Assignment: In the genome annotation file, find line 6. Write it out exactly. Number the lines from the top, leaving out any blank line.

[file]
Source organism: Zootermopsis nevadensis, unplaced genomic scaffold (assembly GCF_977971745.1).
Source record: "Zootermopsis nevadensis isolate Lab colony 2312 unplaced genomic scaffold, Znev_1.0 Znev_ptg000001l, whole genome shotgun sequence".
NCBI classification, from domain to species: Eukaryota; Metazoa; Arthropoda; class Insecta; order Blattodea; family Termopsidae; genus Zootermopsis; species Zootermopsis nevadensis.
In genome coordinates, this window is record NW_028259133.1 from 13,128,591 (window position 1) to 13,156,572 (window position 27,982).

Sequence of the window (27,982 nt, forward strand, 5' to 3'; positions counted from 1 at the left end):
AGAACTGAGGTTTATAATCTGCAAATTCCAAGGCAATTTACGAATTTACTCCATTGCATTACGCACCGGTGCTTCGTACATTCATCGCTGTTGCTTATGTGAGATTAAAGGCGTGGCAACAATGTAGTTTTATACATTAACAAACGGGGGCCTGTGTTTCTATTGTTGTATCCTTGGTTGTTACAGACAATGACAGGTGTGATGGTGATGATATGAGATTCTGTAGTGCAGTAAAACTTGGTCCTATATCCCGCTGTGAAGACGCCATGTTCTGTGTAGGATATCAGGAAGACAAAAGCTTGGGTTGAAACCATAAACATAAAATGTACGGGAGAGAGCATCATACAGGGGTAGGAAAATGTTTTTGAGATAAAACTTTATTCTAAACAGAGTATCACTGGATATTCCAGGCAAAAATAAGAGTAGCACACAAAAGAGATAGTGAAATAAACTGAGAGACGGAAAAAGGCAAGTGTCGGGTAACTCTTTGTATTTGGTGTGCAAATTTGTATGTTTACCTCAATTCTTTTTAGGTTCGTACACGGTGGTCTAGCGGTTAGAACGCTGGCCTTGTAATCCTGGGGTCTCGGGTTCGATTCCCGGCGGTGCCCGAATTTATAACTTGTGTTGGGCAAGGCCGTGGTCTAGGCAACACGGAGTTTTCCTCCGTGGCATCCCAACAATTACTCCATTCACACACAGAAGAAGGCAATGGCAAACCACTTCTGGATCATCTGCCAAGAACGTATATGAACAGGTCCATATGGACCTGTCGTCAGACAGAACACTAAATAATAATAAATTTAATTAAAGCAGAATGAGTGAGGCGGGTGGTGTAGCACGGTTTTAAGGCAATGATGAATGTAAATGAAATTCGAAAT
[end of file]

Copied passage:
AGAACTGAGGTTTATAATCTGCAAATTCCAAGGCAATTTACGAATTTACTCCATTGCATTACGCACCGGTGCTTCGTACATTCATCGCTGTTGCTTATGTGAGATTAAAGGCGTGGCAACAATGTAGTTTTATACATTAACAAACGGGGGCCTGTGTTTCTATTGTTGTATCCTTGGTTGTTACAGACAATGACAGGTGTGATGGTGATGATATGAGATTCTGTAGTGCAGTAAAACTTGGTCCTATATCCCGCTGTGAAGACGCCATGTTCTGTGTAGGATATCAGGAAGACAAAAGCTTGGGTTGAAACCATAAACATAAAATGTACGGGAGAGAGCATCATACAGGGGTAGGAAAATGTTTTTGAGATAAAACTTTATTCTAAACAGAGTATCACTGGATATTCCAGGCAAAAATAAGAGTAGCACACAAAAGAGATAGTGAAATAAACTGAGAGACGGAAAAAGGCAAGTGTCGGGTAACTCTTTGTATTTGGTGTGCAAATTTGTATGTTTACCTCAATTCTTTTTAGGTTCGTACACGGTGGTCTAGCGGTTAGAACGCTGGCCTTGTAATCCTGGGGTCTCGGGTTCGATTCCCGGCGGTGCCCGAATTTATAACTTGTGTTGGGCAAGGCCGTGGTCTAGGCAACACGGAGTTTTCCTCCGTGGCATCCCAACAATTACTCCATTCACACACAGAAGAAGGCAATGGCAAACCACTTCTGGATCATCTGCCAAGAACGTATATGAACAGGTCCATATGGACCTGTCGTCAGACAGAACACTAAATAATAATAAATTTAATTAAAGCAGAATGAGTGAGGCGGGTGGTGTAGCACGGTTTTAAGGCAATGATGAATGTAAATGAAATTCGAAAT